- 3 May 2016
- National Post – (Latest Edition)
Setting Siddiqui straight
While I do not accuse him of having a “thinly veiled hatred of Israel” and being“incessantly anti- Zionist” I do take exception to letter writer Haroon Siddiqui’s use of the phrase “Israeli occupation of Palestinian lands.” These lands are not, and never have been occupied. They are, as noted in UN Resolution 242, which ended the 1967 war, disputed territories whose final status is to be negotiated by the antagonists. To paraphrase the old saw … Siddiqui is entitled to his own personal opinions but not to his own personal facts.
Frank Glazier, Toronto.
I was rather amused to read Haroon Siddiqui’s thin-skinned response to Jonathan Kay’s column, accusing Postmedia of fanning the flames of “Islamophobia.” My late husband, newspaper publisher J. Patrick O’Callaghan (Calgary Herald, Edmonton Journal, Windsor Star) said that the streak of anti-Semitism that had always been present in the pages of the Toronto Star, was much more pronounced during Siddiqui’s tenure as managing editor. A case of the pot calling the kettle black, perhaps?
E. Joan O’Callaghan, Toronto.
Apparently having free access to the Star’s pages to spread his misinformation is not enough for Haroon Siddiqui. He now seeks to do the same in the National Post. As anyone who has the slightest knowledge of international law and recent Middle East history can tell him, his assertion there is an “Israeli occupation of Palestinian lands” is nothing more than Palestinian propaganda. Israel “occupies” land that was given to the Jewish people under international law by the League of Nations, enshrined in the Mandate for Palestine and Chapter 80 of the UN Charter. Before that happened, there was no state of “Palestine” and most of the land was state land, certainly not “Palestinian land.”
The only thing that can change the law is Israel’s agreement to do so — and the Jews of the Middle East have been offering to share their land with the Arabs since 1937, before the state of Israel was officially created. It’s the Arabs who have consistently refused and who continue to reject every Israeli invitation to negotiate in good faith. Siddiqui knows all this. What he apparently doesn’t appreciate is that most National Post readers know it, too.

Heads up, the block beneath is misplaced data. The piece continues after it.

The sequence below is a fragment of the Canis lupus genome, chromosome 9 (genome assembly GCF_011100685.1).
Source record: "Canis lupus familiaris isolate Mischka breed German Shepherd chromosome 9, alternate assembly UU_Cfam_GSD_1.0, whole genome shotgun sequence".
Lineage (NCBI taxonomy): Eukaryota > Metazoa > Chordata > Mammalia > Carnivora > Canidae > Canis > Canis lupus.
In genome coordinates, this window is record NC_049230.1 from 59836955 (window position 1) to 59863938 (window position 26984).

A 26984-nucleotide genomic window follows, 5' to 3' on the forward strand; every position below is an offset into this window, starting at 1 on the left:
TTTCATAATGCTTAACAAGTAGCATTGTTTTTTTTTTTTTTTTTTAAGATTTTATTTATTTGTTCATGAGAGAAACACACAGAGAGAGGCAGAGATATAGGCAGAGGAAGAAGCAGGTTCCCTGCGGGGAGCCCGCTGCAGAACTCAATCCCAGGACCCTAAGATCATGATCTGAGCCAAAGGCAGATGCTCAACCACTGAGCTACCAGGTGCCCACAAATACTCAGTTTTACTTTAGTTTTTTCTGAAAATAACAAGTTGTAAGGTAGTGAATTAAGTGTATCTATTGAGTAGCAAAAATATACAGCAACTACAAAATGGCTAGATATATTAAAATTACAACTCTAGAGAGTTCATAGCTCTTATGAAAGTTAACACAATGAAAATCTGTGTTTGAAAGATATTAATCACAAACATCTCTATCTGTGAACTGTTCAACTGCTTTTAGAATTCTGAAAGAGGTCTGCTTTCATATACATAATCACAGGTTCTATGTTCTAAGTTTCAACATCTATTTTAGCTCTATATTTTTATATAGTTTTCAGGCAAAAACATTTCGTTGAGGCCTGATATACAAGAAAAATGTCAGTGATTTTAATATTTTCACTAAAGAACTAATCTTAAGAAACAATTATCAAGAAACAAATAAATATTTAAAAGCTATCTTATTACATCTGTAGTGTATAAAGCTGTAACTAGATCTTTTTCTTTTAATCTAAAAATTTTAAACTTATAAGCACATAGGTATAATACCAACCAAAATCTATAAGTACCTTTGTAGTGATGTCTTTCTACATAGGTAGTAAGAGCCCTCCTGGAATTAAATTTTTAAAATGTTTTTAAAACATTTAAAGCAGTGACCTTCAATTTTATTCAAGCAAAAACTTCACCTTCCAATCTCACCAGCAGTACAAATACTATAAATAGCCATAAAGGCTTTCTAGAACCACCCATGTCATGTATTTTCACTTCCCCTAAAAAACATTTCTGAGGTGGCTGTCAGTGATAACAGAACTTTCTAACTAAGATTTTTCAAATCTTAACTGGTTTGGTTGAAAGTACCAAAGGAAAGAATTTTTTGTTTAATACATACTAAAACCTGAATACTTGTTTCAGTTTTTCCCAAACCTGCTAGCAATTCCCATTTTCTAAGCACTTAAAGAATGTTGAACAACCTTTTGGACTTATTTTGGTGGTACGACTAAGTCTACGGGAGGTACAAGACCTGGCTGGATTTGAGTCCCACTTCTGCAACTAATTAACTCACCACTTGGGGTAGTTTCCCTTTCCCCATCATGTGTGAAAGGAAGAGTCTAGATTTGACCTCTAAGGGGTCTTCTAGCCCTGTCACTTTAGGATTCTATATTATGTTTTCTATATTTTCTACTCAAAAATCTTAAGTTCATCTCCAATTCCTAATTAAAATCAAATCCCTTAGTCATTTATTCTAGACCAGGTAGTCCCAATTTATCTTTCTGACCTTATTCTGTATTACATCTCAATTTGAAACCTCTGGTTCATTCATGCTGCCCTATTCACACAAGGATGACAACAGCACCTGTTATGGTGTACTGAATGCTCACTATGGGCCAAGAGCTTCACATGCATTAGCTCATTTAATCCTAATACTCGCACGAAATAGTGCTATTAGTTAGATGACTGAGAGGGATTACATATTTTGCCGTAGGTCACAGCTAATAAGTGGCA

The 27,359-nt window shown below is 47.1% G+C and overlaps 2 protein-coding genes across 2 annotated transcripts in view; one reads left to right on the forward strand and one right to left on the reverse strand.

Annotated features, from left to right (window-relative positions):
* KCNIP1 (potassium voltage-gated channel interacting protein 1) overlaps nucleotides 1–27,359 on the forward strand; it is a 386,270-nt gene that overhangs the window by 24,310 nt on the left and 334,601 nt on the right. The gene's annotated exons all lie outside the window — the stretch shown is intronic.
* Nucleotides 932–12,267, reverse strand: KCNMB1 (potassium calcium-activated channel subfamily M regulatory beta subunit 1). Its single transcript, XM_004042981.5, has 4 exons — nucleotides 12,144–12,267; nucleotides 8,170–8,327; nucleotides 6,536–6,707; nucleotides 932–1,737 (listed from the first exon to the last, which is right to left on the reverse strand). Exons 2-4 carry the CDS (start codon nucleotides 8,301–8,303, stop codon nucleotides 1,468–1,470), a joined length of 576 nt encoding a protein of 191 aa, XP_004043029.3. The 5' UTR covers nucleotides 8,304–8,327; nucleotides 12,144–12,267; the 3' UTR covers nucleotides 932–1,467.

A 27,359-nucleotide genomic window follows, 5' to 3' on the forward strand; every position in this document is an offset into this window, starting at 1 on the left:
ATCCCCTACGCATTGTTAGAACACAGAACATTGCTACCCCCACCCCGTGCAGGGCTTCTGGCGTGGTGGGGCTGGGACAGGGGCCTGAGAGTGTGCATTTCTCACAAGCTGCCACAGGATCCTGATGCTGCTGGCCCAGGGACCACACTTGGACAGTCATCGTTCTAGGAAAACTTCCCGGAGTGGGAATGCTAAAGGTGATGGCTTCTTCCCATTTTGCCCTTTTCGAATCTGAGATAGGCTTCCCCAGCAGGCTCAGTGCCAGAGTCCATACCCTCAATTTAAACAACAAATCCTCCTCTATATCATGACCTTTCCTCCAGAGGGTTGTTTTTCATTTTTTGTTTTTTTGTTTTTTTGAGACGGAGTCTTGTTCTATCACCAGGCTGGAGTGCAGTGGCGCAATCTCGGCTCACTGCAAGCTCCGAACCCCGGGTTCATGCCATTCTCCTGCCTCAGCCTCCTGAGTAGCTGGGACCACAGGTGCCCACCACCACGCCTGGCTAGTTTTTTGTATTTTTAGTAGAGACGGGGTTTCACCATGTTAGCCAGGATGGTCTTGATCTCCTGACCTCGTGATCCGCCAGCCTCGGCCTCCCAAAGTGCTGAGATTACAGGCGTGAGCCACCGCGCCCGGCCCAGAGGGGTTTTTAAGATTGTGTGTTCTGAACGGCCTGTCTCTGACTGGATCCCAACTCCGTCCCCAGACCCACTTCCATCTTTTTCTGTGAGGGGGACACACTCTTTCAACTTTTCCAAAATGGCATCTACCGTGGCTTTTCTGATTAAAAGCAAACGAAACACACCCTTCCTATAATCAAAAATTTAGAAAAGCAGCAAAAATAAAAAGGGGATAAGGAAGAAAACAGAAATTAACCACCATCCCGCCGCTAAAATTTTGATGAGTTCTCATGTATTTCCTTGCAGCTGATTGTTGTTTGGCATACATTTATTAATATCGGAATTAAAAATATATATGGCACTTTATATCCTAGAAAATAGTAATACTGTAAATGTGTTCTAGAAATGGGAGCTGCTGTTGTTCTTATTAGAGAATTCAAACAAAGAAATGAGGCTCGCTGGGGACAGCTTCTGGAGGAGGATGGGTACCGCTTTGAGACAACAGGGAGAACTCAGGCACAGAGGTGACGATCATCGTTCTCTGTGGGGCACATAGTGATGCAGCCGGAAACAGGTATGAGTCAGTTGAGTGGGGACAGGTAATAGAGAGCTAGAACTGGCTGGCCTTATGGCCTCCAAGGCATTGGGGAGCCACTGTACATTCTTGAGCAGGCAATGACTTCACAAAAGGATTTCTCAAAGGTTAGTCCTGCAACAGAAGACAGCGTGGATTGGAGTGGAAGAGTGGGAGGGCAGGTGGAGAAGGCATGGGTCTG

Stephen Tannenbaum, Thornhill, Ont.
Nowhere in Joel L. Goldman’s letter does he state that Haroon Siddiqui cast aspersions on Israel during his recent talk at the Aga Khan museum. Instead, Goldman was pointing out that, given Siddiqui’s well- known views on the subject of Israel (clearly, he’s not a fan), ones that have had the tendency to fan the flames of Israel- hate, it is pretty rich of the Star’s “editorial page editor emeritus” to blame certain media outlets, the Post included, for “aiding and abetting Islamophobia in Canada.” Hence, Goldman’s “pot- calling-the-kettle- black” quip, which, granted, may be somewhat overused, but which was entirely apropos here, whether or not Siddiqui mentioned Israel during his 40-minute lecture.
Mindy G. Alter, Toronto.
Links: original article…”Don’t Blame the Media for Islamophobia” by Jonathan Kay
Haroon Siddiqui’s reply (6th letter):
Re: Don’t Blame The Media For Islamophobia, Jonathan Kay; Gaps In His Argument, letter to the editor, April 26.
In a speech at the Aga Khan Museum on “Media, Muslims and Free Speech,” I argued that the media — especially the Post group of newspapers, which now includes the Sun chain of tabloids — have aided and abetted Islamophobia in Canada. Jonathan Kay, writing in the Post, took issue with that. Fair enough.
Along comes letter-writer Joel L. Goldman, accusing me of having a “thinly-veiled hatred of Israel” and being “incessantly anti-Zionist.” This is a reference to my past columns in the Toronto Star critical of the Israeli occupation of Palestinian lands, now approaching 50 years. Many Jewish Canadians take exactly the same position, as do many Israelis.
None of this, however, has anything to do with Kay’s column or the excerpts from my speech published in the Star, on which he based his commentary, or my entire 40-minute speech, in which Israel was not mentioned once. The Post could have easily checked that out.
Haroon Siddiqui, editorial page editor emeritus, Toronto Star, Toronto.